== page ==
Alongside its decision to dismantle the determination letter program for individually designed retirement plans, the IRS has issued a revenue procedure (2017-41) substantially restructuring the opinion letter process for pre-approved plans (i.e. prototype plan documents, volume submitter plan documents, etc.). The restructured opinion letter process broadens the availability and flexibility of pre-approved plans, which may encourage some sponsors of individually designed plans to convert to pre-approved plans. For plan sponsors electing not to convert to a pre-approved plan format, it is essential to develop a process for monitoring the annual IRS lists and demonstrating both the qualified status of the plan document and the internal controls in place to ensure operational compliance.
The discontinuation of the determination letter program for individually designed plans creates uncertainty and risk for plan sponsors. The inability to definitively demonstrate the qualified status of a retirement plan document may affect plan sponsors in many circumstances, including mergers and acquisitions, obtaining and maintaining credit facilities, responding to auditors, utilizing voluntary compliance programs, and responding to potential IRS examination. Plan sponsors of individually designed plans should work with their legal advisors to develop a strategy to address the significant changes brought about by the elimination of the IRS determination letter program.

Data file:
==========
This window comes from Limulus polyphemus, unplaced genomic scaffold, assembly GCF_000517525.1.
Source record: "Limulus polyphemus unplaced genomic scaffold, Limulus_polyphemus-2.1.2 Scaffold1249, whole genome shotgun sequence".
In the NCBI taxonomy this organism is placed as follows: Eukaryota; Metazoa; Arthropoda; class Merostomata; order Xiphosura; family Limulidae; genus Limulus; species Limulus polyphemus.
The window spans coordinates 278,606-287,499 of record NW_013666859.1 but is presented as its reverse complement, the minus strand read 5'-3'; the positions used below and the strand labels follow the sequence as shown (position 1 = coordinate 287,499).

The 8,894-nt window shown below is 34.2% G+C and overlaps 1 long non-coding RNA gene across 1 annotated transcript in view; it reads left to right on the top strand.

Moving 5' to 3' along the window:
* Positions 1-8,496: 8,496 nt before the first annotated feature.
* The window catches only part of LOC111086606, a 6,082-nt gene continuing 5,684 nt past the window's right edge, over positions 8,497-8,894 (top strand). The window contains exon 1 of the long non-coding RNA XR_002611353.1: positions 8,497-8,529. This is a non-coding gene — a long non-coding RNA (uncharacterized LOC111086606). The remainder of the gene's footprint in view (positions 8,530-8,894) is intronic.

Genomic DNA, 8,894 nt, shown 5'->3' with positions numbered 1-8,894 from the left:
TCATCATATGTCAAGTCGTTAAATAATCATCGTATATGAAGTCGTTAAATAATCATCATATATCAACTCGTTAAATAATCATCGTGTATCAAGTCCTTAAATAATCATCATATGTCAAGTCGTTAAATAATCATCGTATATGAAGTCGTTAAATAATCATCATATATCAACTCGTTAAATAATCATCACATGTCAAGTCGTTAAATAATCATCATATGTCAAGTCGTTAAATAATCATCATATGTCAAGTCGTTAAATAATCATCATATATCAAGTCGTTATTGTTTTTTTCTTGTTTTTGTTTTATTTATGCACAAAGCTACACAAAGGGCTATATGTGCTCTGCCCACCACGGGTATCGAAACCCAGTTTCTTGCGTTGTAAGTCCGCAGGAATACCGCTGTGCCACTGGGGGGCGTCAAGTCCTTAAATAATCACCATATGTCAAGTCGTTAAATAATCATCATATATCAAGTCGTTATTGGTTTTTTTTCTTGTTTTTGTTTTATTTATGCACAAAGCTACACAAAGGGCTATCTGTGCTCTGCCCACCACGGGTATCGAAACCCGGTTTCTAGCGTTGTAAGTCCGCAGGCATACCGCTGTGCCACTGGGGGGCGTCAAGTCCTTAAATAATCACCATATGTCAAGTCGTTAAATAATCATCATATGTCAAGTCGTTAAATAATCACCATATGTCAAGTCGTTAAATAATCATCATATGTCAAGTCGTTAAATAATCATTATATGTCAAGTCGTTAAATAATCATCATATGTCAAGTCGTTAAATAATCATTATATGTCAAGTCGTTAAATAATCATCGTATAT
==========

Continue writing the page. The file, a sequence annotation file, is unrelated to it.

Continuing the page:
Medical Plan Administrator Settles with the Department of Labor
The U.S. Department of Labor (DOL) and a third-party administrator of self-insured group health plans recently agreed to settle a lawsuit in which the DOL alleged that the third party administrator breached its fiduciary duties and committed prohibited transactions in violation of ERISA in connection with certain undisclosed “Network Management Fees” it charged to ERISA-covered plans, its handling of emergency room claims, and its procedure for third party recoveries (i.e., so-called subrogation claims). In addition to the payment of $16,000,000, consisting, in large part, of the return of the undisclosed network management fees to the affected health plans, the third party administrator agreed to improve its claims procedures and communications with health plans. The settlement is memorialized in a consent order. Additional details are in the complaint and consent order.